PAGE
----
What is lactose intolerance?
Lactose intolerance is the inability to digest lactose, the sugar primarily found in milk and dairy products. It is caused by a shortage of lactase in the body, an enzyme produced by the small intestine that is needed to digest lactose. While lactose intolerance is not dangerous, its symptoms can be distressing.
Who is affected by lactose intolerance?
For most people, lactose intolerance develops over time as the body produces less lactase.
It is estimated that 30 to 50 million Americans have some degree of lactose intolerance. Lactose intolerance affects people from certain ethnic populations and races—such as Latin Americans, African-Americans, Native Americans, Asians, East Europeans and Middle Easterners—more than others.
How do I know if processed foods contain lactose?
When buying food, read the ingredients on food labels carefully. Ingredients derived from milk that contain lactose include:
- Milk by-products
- Dry milk solids
- Nonfat dry milk
- Dry milk powder
Also avoid items that state "may contain milk" on the food label. Depending on the severity of your symptoms, you may need to avoid or limit foods containing these ingredients.
Lactose is also present in about 20 percent of prescription medications, such as birth control pills (oral contraceptives), and about six percent of over-the-counter medications, such as some tablets for stomach acid and gas. Viactiv® calcium chews contain lactose and should be avoided while following a lactose-free diet.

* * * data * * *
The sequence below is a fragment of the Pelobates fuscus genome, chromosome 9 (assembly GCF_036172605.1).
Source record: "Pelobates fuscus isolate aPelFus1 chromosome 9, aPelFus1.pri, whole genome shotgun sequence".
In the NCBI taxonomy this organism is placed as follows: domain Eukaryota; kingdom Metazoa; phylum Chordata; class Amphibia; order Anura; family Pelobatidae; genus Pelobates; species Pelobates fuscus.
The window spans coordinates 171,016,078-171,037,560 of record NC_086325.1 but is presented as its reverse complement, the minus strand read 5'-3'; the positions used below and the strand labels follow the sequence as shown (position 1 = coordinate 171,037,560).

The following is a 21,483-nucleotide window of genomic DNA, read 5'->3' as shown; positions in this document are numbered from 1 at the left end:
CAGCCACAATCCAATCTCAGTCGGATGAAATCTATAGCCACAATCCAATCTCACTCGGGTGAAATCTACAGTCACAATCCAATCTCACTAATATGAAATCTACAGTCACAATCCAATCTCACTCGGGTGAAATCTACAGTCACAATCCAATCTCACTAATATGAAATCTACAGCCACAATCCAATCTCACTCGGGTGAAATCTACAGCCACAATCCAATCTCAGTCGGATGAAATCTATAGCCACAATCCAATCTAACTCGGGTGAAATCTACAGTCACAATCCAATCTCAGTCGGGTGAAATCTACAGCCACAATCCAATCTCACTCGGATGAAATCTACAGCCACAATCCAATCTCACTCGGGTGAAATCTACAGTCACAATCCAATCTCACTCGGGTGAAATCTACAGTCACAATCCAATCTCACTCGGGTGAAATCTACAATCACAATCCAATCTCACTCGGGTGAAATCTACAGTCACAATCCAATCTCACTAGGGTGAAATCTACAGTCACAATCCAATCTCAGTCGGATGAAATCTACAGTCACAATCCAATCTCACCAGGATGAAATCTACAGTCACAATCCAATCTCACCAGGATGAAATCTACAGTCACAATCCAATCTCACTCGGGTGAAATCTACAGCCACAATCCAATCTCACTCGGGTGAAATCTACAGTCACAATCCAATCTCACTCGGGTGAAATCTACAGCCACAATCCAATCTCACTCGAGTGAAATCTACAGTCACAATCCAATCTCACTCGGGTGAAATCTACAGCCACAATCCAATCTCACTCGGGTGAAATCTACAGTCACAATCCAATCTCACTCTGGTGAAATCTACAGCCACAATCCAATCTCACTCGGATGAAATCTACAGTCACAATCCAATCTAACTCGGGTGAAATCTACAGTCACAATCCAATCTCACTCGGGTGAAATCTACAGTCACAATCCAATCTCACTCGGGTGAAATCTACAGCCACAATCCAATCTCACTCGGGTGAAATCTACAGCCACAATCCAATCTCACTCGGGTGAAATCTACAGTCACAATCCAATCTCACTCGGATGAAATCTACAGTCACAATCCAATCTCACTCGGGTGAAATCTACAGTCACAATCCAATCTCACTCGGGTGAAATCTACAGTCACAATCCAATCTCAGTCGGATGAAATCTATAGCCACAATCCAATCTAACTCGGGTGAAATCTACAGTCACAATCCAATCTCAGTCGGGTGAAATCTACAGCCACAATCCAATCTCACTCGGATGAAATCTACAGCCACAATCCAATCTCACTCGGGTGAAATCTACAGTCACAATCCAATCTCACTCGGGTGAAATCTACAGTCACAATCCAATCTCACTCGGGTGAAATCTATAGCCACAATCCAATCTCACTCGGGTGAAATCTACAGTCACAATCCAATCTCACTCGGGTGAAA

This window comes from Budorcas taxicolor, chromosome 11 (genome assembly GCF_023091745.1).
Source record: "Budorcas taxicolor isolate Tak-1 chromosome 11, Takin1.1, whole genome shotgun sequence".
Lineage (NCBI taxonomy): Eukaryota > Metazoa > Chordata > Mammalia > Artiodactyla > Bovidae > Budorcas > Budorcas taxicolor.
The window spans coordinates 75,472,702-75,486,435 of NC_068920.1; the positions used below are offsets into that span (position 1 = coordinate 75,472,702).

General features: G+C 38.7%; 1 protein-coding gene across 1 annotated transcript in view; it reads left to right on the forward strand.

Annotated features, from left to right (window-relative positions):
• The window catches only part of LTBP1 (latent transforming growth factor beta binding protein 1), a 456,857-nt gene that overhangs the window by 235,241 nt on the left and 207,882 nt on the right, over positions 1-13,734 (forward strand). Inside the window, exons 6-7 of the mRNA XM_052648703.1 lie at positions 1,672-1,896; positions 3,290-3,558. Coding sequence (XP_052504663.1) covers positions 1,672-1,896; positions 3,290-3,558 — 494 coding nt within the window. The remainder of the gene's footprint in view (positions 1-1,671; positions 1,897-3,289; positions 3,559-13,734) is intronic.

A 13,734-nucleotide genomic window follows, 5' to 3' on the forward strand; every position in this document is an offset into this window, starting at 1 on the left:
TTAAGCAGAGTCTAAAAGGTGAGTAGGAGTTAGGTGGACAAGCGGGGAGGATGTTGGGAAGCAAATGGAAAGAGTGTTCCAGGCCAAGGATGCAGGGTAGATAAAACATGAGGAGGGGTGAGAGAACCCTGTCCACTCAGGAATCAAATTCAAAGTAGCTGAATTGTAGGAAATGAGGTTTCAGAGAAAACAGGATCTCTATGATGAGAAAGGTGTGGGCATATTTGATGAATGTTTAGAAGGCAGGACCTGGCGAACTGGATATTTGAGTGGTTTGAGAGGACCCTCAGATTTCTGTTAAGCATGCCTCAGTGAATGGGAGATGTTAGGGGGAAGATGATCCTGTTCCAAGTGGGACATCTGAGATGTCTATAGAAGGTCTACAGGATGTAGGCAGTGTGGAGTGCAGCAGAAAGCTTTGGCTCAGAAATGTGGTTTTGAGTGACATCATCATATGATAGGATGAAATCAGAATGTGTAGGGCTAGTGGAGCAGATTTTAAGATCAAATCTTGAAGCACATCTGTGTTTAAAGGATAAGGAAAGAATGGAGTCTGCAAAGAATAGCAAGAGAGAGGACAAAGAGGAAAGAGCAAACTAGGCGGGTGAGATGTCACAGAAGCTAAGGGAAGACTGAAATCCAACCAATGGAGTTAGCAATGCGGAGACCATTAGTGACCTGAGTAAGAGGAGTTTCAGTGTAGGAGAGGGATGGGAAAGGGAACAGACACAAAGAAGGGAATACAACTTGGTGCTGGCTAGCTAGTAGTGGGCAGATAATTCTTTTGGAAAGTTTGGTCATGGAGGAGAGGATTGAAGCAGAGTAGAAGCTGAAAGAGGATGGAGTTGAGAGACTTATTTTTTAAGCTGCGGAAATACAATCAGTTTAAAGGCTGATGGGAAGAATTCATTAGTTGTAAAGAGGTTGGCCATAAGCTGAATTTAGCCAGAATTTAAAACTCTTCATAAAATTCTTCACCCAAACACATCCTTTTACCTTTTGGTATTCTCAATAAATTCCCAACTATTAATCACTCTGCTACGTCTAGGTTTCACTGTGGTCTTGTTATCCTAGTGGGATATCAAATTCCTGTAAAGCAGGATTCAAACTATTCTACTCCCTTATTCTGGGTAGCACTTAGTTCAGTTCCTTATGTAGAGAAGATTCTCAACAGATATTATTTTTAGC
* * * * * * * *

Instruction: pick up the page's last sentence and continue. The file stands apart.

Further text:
These medications usually affect only people with severe lactose intolerance. Ask your healthcare provider which medications contain lactose, and read the labels on over-the-counter medications to check their lactose content.
What foods are high in lactose?
The most common high-lactose foods include:
- Milk, milkshakes and other milk-based beverages
- Whipping cream and coffee creamer
- Ice cream, ice milk, sherbet
- Puddings, custards
- Cream soups, cream sauces
- Foods made with milk
Other foods that MAY contain lactose in smaller quantities include:
- Bread and baked goods
- Milk chocolate
- Salad dressings and sauces
- Breakfast cereals and cereal bars
- Instant potatoes, soups, rice and noodle mixes
- Candies and other snacks
- Mixes for pancakes, biscuits, and cookies
- Organ meats (such as liver)
- Sugar beets, peas, lima beans
What causes lactose intolerance?
Lactose intolerance is caused by a shortage of lactase in the body, an enzyme produced by the small intestine that is needed to digest lactose. Some causes of lactose intolerance are known. Certain digestive diseases, such as Crohn's disease, ulcerative colitis, celiac sprue (an inherited disorder affecting the lining of the small intestine), other inflammatory bowel diseases, and injuries to the small intestine (surgery or trauma) may reduce the amount of lactase available to process lactose properly. If the small intestine is injured, lactose intolerance may be temporary, with symptoms improving after the intestine has healed.
What are the symptoms of lactose intolerance?
Symptoms of lactose intolerance include nausea, cramps, gas, bloating, or diarrhea within 30 minutes to 2 hours after consuming milk or dairy products. Symptoms occur because there is not enough lactase being produced by the body to digest the lactose consumed. The severity of symptoms varies, depending on the amount of lactose an individual person can tolerate. Some people may be sensitive to extremely small amounts of lactose-containing foods while others can eat larger amounts before they notice symptoms. Age and digestion rate may influence how much lactose an individual may tolerate.